Samia is telling EA’s kings that they are naked

Saturday March 11 2023
Tanzanian President Samia Suluhu

Tanzanian President Samia Suluhu who shared with a public gathering how a neighbouring country that barely had enough forex to last a week was seeking her help. PHOTO | HABIMANA THIERRY | ANADOLU AGENCY VIA AFP

By The EastAfrican

Until savvy communication strategists came onto the scene, the chatter on social media was, until recently, a fairly reliable bellwether of what public opinion considered to be the important issues of the day. Today, you can no longer be too sure.

If social media were to be a windvane, the important issue in Kampala this past week would be LBGTQ+; in Juba the sacking of ministers, and in Nairobi the crusade against tax avoidance by the so-called political dynasties.

Only Tanzanian President Samia Suluhu’s chest-thumping on International Women’s Day about the robust state of her country’s economy and the dire financial affairs in an unnamed neighbouring jurisdiction contradicted that narrative, awakening the average citizen in Eastpolitan to the economic squeeze that governments in the region are grappling with.

In remarks that ruffled a few feathers, President Samia shared with a public gathering how a neighbouring country that barely had enough forex to last a week was seeking her help. That narrative was in sharp contrast to what appeared to be the pressing issues of the day elsewhere.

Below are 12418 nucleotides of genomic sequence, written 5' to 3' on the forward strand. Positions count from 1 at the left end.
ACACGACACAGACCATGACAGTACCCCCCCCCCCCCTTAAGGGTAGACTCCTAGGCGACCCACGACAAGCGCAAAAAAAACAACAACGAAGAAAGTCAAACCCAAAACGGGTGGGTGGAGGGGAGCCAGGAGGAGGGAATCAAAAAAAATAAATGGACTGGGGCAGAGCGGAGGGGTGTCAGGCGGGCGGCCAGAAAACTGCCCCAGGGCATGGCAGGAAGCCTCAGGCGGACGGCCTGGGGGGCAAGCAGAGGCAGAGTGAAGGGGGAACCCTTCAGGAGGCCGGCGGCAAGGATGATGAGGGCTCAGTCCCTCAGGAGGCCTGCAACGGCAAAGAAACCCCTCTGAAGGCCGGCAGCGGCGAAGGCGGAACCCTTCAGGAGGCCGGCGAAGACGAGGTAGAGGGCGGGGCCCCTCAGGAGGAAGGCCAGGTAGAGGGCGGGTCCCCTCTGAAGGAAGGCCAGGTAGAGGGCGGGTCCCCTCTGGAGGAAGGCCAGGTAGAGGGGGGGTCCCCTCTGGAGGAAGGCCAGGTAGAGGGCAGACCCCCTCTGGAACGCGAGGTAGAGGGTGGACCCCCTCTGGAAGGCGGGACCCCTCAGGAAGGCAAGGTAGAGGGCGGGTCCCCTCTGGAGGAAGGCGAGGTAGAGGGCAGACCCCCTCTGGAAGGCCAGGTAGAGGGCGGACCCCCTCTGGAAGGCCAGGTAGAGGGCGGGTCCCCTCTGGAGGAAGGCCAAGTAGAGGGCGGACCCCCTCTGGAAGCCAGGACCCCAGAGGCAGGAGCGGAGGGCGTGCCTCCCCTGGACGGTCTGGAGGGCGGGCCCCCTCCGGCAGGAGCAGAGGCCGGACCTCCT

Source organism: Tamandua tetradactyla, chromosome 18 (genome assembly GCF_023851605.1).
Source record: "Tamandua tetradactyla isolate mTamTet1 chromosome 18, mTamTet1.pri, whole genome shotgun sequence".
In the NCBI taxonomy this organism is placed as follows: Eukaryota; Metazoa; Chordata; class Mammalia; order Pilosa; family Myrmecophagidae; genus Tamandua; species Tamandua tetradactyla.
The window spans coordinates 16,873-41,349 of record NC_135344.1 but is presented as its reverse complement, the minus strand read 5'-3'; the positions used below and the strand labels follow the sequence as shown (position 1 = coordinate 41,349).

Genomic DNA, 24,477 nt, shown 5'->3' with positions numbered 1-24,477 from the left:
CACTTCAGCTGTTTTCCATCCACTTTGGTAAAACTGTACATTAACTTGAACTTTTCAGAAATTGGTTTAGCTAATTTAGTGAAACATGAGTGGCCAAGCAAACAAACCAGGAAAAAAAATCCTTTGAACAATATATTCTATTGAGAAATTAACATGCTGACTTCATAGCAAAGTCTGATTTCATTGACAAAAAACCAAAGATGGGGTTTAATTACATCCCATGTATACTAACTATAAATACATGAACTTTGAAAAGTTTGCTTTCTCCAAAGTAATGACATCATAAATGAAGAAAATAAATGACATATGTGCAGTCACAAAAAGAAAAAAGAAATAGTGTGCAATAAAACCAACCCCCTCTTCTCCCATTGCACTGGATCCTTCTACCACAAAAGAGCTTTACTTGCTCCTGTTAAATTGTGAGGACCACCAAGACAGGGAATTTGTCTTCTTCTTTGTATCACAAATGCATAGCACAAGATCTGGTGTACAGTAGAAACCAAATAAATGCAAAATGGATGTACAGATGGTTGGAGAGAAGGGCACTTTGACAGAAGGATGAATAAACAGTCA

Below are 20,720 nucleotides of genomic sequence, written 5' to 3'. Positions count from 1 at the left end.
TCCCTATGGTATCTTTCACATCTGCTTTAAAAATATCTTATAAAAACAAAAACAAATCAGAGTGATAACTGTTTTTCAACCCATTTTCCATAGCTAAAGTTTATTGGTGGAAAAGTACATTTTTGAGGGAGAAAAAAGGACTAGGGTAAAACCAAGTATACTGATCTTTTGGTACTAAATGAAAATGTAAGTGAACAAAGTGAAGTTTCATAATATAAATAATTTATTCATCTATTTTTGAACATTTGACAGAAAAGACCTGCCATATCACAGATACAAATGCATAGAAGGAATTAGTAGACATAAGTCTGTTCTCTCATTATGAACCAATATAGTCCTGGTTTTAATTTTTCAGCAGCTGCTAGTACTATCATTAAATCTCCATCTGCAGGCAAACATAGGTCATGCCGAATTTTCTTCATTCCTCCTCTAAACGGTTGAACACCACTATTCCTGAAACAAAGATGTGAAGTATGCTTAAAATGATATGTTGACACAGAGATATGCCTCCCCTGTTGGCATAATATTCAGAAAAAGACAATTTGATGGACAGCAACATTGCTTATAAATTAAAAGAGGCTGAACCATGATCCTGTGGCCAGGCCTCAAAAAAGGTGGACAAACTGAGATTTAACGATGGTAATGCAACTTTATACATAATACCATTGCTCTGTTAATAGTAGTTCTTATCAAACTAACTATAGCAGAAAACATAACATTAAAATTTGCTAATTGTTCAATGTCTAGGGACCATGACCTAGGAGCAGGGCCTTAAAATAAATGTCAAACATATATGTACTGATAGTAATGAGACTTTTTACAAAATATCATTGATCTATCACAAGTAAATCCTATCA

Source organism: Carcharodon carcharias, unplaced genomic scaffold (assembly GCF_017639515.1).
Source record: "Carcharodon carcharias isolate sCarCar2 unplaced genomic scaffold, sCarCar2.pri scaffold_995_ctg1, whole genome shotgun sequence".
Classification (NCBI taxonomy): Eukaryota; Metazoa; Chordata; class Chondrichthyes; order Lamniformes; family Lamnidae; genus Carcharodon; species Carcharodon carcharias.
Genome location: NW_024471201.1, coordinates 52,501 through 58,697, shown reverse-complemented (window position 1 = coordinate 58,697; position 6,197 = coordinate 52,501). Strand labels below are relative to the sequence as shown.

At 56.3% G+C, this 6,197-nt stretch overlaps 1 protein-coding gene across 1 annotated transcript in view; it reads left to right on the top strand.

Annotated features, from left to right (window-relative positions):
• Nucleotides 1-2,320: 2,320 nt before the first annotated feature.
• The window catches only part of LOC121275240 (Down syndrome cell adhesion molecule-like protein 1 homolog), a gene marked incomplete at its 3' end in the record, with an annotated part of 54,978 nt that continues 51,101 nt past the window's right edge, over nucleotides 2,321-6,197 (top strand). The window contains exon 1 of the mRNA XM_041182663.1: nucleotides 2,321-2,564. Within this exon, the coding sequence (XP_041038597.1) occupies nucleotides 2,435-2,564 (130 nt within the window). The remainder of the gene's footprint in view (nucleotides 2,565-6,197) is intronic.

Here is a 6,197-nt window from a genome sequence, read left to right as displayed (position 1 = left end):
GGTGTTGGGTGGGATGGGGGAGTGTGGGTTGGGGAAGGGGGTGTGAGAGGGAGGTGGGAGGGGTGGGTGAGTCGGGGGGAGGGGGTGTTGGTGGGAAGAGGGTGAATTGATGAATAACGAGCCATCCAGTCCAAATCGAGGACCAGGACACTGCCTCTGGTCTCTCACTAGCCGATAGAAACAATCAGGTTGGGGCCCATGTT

Uganda NSSF scandal

For several weeks, Kampala had been grappling with a scandal at the country’s provident fund NSSF, which threatened some prominent scalps in President Yoweri Museveni’s Cabinet. As he maintained a studious silence, insult was added to injury with fresh revelations of how roofing sheets meant for a social programme in the impoverished Karamoja region, had been “diverted” for the befit of prominent Cabinet ministers hailing far from Karamoja.


Fiery public debate on those twin scandals appears to have only been doused by the LGFTQ+ issue, now the subject of a private member’s bill on the floor of parliament. That turn of events is emblematic of a tried and tested method of sweeping important national issues under the carpet.

From Juba to Dodoma, East Africa is reeling from the aftershocks of misaligned domestic policy, runaway corruption, armed conflict, drought and hunger. Although treasury managers might be telling the truth when they say that international reserves are still within the four months band of imports cover, a spiralling exchange rate suggests an imbalance between supply of hard currency and short-term demand for it.

Debt maturities

And the problem is not necessarily a dip in export earnings but rather debt maturities that are sucking up a lot of the revenue from exports. Retreating development partners have also punched a hole into inflows. With Kenya’s debt now proportional to 62 percent of GDP and more than 30 percent of the annual budget going to debt service, soon, the choice might boil down to default or starvation.

Uganda, which for now basks in a lower debt-to-GDP ratio, is also projected to cross into the 60 percent territory.

South Sudan has long resigned to its fate.

Either way, the architects of this mess will be the least impacted by its consequences. As the fallout rains down on the poor, they will likely be lured into national prayers. Burying heads in the sand is unlikely to change much.

To save economies, bureaucrats need to reverse course, tame graft and finance development from national savings, instead of foreign loans.